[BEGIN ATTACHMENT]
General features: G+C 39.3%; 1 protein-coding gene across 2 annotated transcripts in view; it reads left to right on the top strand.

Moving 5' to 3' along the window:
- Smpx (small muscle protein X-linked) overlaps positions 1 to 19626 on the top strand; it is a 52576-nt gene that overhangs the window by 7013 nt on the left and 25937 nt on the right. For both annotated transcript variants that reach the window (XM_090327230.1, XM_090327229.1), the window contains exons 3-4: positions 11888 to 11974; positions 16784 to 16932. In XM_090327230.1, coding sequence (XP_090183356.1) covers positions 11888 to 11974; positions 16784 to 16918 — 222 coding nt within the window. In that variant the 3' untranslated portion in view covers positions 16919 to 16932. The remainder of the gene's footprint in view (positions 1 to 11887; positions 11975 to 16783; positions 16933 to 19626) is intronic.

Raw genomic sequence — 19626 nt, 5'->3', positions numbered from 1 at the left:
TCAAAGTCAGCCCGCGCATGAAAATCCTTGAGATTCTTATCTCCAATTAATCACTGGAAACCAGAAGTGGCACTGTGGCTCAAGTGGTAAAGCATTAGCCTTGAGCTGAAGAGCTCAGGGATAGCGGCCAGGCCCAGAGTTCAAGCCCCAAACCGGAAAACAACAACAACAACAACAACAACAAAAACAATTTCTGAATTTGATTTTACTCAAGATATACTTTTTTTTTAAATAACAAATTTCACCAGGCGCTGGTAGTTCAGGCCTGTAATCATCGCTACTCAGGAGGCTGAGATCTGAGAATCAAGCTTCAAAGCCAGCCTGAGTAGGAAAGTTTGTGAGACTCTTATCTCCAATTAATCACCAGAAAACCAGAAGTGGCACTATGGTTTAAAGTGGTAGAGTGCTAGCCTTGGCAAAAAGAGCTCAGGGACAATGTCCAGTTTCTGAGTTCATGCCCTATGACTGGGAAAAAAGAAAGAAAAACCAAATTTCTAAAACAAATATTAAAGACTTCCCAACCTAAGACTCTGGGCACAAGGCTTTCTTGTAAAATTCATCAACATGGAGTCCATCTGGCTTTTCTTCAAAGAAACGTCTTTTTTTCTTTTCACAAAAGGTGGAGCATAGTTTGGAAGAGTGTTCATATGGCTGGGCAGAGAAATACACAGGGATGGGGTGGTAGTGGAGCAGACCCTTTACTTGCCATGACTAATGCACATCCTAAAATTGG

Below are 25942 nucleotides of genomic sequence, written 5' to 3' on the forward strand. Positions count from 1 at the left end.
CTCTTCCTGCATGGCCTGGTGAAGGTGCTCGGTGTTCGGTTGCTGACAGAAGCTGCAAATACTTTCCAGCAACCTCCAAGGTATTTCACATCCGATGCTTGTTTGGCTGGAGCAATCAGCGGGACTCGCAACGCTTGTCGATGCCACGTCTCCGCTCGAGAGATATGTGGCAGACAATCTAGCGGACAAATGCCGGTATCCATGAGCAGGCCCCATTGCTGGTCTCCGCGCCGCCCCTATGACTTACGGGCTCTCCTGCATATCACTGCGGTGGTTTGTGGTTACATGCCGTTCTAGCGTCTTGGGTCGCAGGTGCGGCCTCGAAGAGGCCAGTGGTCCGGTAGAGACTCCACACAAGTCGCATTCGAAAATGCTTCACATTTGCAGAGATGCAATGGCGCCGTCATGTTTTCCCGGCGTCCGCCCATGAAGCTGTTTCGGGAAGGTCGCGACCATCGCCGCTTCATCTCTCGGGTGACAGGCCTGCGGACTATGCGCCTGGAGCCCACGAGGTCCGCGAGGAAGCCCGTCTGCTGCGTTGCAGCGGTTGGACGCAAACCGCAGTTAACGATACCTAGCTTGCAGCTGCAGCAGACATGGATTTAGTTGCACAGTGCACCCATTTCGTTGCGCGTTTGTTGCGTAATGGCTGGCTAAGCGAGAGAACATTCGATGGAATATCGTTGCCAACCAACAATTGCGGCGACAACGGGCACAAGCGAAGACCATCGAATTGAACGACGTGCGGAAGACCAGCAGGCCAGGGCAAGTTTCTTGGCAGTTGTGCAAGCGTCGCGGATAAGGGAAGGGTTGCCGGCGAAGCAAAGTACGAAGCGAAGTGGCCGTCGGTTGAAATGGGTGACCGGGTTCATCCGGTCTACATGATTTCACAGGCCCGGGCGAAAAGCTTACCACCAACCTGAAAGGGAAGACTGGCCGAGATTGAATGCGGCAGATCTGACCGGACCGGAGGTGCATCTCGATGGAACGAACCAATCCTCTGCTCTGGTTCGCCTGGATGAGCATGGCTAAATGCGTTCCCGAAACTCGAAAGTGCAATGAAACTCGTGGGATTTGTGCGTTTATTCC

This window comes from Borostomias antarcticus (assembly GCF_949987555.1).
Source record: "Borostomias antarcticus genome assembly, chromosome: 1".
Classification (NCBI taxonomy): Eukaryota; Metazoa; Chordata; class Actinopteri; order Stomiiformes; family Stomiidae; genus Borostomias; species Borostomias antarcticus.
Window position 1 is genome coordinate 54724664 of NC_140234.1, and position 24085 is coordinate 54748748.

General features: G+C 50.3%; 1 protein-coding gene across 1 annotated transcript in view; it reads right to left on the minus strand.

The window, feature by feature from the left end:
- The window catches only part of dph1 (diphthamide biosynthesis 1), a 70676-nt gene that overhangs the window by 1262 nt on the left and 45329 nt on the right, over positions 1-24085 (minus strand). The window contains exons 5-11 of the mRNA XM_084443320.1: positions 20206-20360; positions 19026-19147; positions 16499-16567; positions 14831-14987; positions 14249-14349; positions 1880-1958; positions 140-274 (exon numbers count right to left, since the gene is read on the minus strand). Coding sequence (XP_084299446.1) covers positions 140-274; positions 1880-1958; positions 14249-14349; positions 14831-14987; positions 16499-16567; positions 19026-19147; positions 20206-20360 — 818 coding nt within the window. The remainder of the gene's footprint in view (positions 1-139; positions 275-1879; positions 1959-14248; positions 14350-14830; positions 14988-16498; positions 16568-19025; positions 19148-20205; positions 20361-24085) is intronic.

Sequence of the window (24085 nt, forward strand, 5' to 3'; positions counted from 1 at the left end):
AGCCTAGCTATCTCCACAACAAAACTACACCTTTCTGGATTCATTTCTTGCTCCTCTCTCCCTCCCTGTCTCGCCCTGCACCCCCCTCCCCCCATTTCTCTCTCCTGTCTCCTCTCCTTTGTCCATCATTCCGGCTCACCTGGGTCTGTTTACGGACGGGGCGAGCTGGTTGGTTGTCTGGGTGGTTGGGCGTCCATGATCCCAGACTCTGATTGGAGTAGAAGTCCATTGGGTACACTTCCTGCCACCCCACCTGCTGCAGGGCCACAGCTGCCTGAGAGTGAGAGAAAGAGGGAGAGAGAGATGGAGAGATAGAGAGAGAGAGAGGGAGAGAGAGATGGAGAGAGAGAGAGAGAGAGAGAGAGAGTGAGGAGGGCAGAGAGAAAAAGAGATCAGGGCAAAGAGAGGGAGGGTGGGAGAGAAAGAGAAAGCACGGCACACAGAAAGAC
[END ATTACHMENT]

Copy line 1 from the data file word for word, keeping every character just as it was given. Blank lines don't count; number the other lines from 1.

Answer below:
General features: G+C 39.3%; 1 protein-coding gene across 2 annotated transcripts in view; it reads left to right on the top strand.